"It is maybe 0.7 percent of the total budget, while more than 108 trillion come from Basra."

For Basra resident Mortada, 27, it's not Baghdad that's to blame but rather the local authorities.

Before the pandemic, he ran an unregistered ice cream shop, he explained.

"Then the authorities shut down the illegal businesses, including mine," he said, requesting that his surname not be published to avoid problems "with certain people".

In Iraq's October 10 parliamentary elections, he voted for an independent candidate unaffiliated with the major parties because "I believe he can change things".

For many, the grievances run deeper.

Basra was a hotbed of massive protests in mid-2018, a precursor to the near-nationwide protests that rocked the country from October 2019.

Anger erupted in Basra over corruption, poor public services and, above all, the influence of neighboring Iran, whose local consulate was set ablaze.

Tehran has long exercised influence over Iraq through certain political parties, as well as factions of the Hashed al-Shaabi -- a former paramilitary umbrella organization that was folded into the Iraqi armed forces.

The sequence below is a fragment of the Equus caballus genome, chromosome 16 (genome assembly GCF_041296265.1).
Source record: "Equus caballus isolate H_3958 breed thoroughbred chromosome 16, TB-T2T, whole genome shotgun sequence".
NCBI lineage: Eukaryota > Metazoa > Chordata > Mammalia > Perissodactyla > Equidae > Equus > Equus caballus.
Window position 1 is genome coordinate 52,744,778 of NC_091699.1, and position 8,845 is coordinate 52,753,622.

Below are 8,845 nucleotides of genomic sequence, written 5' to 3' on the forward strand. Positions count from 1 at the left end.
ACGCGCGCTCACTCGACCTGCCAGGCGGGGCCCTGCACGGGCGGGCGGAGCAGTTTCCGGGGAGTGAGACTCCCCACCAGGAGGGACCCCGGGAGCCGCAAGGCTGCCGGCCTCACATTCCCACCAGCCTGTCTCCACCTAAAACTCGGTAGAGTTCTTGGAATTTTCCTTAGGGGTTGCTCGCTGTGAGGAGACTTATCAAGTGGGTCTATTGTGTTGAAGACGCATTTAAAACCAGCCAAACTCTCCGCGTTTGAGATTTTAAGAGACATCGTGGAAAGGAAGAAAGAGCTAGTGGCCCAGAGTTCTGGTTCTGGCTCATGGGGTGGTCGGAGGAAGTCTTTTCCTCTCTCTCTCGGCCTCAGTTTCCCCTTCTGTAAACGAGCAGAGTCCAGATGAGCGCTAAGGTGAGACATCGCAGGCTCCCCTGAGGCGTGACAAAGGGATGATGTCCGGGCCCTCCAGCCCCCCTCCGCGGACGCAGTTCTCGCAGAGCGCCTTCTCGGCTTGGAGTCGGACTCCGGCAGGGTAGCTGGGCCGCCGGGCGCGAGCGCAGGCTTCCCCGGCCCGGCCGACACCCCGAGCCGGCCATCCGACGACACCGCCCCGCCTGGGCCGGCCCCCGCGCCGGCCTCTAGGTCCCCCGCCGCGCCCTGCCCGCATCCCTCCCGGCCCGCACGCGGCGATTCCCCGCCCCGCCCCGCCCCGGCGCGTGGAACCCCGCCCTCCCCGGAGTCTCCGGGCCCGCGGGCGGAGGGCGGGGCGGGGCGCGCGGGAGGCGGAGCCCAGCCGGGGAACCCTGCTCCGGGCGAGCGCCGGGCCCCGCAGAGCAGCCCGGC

In Basra, some accuse "groups loyal to Tehran" of wielding harmful influence and of infiltrating the economic fabric.

One such critic refused to give his name, saying that "if it is published, I risk being killed".

Three years after the Basra demonstrations, little has changed, according to Mortada, who does odd jobs and dreams of working "for the state".

In Basra, more than in any other part of the country, a job in the petroleum sector is seen as the ultimate prize for its promise of stability and prosperity.

But according to Mac Skeleton, executive director of the Institute of Regional and International Studies based in Iraqi Kurdistan, jobs in Basra's petrol industry are handed out through nepotism.

"Each of the major Shiite majority parties are competing over the Basra oil company, they're competing over the security contracts in the oil fields, for different assets," he explained.

But "connections" are necessary for a way in, he said, adding that "at the end of the day there is a kind of limit to how many people can benefit from these different spheres of power".

Some people miss out despite having connections, said Sajad, whose uncle works at the oil ministry.

The young man complained that his elder relative had already "accommodated two people from his family" and therefore "cannot hire me".



Saudi Arabia Announces Significant Increase in Proven Reserves of Gas, Condensate in Jafurah

Minister of Energy Prince Abdulaziz bin Salman bin Abdulaziz. Asharq Al-Awsat
Minister of Energy Prince Abdulaziz bin Salman bin Abdulaziz. Asharq Al-Awsat
TT

Saudi Arabia Announces Significant Increase in Proven Reserves of Gas, Condensate in Jafurah

Minister of Energy Prince Abdulaziz bin Salman bin Abdulaziz. Asharq Al-Awsat